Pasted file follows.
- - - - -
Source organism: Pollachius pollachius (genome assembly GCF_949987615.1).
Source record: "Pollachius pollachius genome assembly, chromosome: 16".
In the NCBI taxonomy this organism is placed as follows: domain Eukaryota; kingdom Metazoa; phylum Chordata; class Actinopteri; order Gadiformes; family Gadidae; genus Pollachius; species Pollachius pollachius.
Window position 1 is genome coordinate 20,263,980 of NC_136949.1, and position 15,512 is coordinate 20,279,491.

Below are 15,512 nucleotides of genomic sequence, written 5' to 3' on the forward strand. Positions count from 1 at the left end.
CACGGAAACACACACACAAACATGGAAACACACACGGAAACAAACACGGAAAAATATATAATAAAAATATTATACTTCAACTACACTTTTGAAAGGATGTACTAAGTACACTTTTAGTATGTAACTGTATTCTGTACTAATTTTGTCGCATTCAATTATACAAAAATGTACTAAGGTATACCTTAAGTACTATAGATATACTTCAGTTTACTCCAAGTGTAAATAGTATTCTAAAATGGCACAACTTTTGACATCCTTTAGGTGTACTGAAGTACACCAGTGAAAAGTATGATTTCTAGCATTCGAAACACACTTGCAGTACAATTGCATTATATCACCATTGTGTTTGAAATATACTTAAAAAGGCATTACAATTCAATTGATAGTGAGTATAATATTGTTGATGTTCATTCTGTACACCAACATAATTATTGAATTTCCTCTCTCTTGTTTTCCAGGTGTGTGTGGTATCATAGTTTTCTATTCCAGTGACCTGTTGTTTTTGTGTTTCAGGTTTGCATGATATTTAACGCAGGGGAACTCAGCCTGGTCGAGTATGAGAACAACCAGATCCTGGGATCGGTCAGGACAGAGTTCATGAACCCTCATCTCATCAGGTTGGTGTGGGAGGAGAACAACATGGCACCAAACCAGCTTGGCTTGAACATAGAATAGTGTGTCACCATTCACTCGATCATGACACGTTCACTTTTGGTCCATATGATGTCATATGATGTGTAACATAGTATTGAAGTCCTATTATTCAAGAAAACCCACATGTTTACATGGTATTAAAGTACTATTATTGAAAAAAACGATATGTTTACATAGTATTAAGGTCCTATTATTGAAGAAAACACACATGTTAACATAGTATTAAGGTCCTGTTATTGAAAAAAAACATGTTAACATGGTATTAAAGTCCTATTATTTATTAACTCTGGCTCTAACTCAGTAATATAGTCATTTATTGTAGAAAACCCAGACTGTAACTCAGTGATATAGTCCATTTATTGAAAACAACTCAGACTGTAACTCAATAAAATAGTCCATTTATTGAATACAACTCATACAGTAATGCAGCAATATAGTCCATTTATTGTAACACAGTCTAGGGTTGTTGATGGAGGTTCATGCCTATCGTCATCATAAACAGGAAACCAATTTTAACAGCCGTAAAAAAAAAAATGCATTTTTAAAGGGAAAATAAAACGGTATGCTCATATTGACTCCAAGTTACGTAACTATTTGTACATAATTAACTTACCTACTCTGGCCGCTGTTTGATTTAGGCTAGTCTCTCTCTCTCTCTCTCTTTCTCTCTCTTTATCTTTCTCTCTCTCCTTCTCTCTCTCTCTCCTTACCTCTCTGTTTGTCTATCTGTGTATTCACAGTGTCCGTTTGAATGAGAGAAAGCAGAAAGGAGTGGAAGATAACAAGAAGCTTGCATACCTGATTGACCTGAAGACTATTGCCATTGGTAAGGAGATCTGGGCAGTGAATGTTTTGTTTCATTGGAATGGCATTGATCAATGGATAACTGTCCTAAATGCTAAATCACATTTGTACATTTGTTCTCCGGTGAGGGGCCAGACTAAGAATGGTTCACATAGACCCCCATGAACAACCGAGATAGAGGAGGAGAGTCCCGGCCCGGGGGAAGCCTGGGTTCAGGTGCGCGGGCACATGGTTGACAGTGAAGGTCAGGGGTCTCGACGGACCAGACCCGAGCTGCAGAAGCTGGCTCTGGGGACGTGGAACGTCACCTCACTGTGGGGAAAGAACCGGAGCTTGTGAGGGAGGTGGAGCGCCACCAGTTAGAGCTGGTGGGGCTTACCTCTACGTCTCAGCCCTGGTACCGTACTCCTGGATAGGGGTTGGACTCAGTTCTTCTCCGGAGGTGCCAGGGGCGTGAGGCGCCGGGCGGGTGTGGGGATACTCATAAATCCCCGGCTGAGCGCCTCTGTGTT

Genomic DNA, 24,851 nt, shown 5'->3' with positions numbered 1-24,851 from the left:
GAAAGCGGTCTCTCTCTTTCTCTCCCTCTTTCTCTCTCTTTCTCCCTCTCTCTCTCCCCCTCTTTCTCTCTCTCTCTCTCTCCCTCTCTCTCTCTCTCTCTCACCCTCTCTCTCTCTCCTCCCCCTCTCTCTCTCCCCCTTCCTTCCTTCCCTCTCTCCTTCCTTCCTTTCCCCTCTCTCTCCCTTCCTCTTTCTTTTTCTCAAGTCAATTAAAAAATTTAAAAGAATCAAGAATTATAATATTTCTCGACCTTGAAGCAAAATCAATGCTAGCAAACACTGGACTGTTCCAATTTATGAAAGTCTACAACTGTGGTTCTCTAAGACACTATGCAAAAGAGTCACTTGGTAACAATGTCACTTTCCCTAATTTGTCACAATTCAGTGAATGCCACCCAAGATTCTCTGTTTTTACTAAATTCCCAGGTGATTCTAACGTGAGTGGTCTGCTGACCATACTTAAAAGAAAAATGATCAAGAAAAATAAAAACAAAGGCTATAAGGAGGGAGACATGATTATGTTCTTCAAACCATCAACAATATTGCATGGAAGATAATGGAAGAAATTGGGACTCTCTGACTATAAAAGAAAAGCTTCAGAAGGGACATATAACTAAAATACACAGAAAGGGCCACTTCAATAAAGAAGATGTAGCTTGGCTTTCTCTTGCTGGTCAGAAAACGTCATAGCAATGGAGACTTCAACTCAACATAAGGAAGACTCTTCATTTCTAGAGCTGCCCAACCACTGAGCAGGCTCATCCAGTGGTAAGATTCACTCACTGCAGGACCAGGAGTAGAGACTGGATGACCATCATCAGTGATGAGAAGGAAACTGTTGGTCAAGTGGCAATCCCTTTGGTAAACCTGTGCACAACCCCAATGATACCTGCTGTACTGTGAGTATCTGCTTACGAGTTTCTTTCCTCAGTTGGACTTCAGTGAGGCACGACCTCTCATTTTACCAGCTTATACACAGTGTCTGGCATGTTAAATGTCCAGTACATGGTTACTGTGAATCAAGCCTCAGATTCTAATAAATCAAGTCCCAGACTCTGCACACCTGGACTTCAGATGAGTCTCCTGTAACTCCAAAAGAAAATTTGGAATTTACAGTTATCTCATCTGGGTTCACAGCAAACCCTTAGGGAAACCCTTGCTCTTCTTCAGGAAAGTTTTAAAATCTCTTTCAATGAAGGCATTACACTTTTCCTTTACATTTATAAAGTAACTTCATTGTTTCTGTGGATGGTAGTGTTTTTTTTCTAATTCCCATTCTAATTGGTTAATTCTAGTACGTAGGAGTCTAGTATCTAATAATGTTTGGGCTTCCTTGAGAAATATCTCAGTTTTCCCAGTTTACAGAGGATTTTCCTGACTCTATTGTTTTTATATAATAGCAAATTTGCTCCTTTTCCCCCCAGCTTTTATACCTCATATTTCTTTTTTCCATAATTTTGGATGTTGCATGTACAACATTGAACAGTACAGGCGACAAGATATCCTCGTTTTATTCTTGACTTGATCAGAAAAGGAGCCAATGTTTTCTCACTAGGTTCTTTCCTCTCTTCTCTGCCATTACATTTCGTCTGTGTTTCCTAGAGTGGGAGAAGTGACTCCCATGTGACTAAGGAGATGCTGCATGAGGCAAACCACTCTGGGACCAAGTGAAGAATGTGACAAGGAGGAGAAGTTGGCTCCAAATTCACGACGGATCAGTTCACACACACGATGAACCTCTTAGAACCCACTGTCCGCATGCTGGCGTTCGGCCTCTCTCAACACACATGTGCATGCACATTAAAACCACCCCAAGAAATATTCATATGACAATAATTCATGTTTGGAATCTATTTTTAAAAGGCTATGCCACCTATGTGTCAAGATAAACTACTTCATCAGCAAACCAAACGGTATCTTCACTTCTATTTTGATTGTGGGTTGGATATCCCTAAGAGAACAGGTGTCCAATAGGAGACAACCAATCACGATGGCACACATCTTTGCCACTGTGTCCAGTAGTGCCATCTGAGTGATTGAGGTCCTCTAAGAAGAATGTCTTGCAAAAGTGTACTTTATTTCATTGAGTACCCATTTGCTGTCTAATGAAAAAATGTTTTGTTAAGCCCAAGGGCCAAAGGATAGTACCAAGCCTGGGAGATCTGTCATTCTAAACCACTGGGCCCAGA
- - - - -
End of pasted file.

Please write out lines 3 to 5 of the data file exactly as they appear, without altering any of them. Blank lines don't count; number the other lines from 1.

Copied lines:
In the NCBI taxonomy this organism is placed as follows: domain Eukaryota; kingdom Metazoa; phylum Chordata; class Actinopteri; order Gadiformes; family Gadidae; genus Pollachius; species Pollachius pollachius.
Window position 1 is genome coordinate 20,263,980 of NC_136949.1, and position 15,512 is coordinate 20,279,491.

Below are 15,512 nucleotides of genomic sequence, written 5' to 3' on the forward strand. Positions count from 1 at the left end.